Wiring that looked like a bowl of spaghetti
For me, this was one of the most challenging aspects of the build as the wiring and associated electronic systems in modern vehicles are very complex and my knowledge and understanding is rather basic. The removal or cutting of the wrong wire could (and at times did) provide disastrous results. On more than one occasion it took me days to backtrack my work and find a wire that I had cut which resulted in a vital system failing to work eg the engine wouldn't start!
I had a copy of the MX5 factory workshop manual with a very detailed set of wiring diagrams and these were invaluable during the build. I also numbered and labeled every plug and connector as it was removed from the MX5 donor car and I compiled a document with my own list of these and where they were located in the car and what they were for. Then, as I cut, removed, shortened or otherwise changed anything I made notes in my document. I now have a detailed document outlining the wiring and this will help with any future fault finding for the Locost.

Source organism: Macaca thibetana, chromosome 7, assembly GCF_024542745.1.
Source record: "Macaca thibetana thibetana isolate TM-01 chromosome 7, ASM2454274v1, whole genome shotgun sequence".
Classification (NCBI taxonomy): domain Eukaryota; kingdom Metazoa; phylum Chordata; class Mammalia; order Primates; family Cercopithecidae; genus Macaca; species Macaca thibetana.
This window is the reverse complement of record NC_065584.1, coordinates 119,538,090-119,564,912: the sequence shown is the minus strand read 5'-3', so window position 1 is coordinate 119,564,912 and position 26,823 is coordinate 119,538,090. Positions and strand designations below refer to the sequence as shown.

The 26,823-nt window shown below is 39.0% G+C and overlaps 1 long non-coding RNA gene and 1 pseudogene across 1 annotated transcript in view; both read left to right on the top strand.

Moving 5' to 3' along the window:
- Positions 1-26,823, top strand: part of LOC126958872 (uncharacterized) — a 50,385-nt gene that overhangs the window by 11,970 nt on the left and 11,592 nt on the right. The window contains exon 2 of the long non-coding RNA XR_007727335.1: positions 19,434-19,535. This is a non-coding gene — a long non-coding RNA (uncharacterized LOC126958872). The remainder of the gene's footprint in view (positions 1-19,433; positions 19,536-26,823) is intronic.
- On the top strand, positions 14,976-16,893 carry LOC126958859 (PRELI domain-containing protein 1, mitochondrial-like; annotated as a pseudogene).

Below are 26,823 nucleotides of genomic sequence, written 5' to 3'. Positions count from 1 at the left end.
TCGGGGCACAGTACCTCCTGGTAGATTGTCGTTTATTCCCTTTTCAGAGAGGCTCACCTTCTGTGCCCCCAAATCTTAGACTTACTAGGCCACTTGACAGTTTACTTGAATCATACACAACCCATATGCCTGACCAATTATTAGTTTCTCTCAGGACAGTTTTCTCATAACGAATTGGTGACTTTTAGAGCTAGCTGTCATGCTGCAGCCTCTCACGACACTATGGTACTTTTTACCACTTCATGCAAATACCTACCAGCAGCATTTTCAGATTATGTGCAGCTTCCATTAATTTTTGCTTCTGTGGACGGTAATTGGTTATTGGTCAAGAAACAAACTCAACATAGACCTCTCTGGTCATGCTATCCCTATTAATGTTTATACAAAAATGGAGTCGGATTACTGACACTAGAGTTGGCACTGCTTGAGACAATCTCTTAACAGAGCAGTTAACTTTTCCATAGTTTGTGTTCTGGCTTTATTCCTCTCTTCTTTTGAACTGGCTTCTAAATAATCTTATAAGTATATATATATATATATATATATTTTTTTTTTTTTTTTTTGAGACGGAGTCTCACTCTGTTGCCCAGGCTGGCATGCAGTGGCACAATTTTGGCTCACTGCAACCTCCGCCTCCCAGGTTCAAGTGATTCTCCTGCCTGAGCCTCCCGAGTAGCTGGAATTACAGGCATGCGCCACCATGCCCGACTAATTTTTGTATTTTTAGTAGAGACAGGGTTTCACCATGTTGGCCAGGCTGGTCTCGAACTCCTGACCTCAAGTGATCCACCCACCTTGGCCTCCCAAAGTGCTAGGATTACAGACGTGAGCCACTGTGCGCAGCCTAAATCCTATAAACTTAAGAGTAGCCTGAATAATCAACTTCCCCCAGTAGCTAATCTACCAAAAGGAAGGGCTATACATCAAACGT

The complete wiring looms were removed intact from the MX5 donor car and installed in the Locost. This enabled the setting up, operation and testing of all the required electrics and electronics, including getting the engine, auto and ABS operating. Once everything was working all unnecessary wiring and fittings were carefully removed eg sound system, air-conditioning, air bags, seat belt tensioners, electric windows etc etc etc, which left only the wiring required for the Locost. Then the wiring had to be shortened or lengthened and finally bound and covered to form a protected and neat wiring loom.
An eventually satisfying, but often complex and frustrating aspect of the build that I would not want to go through again.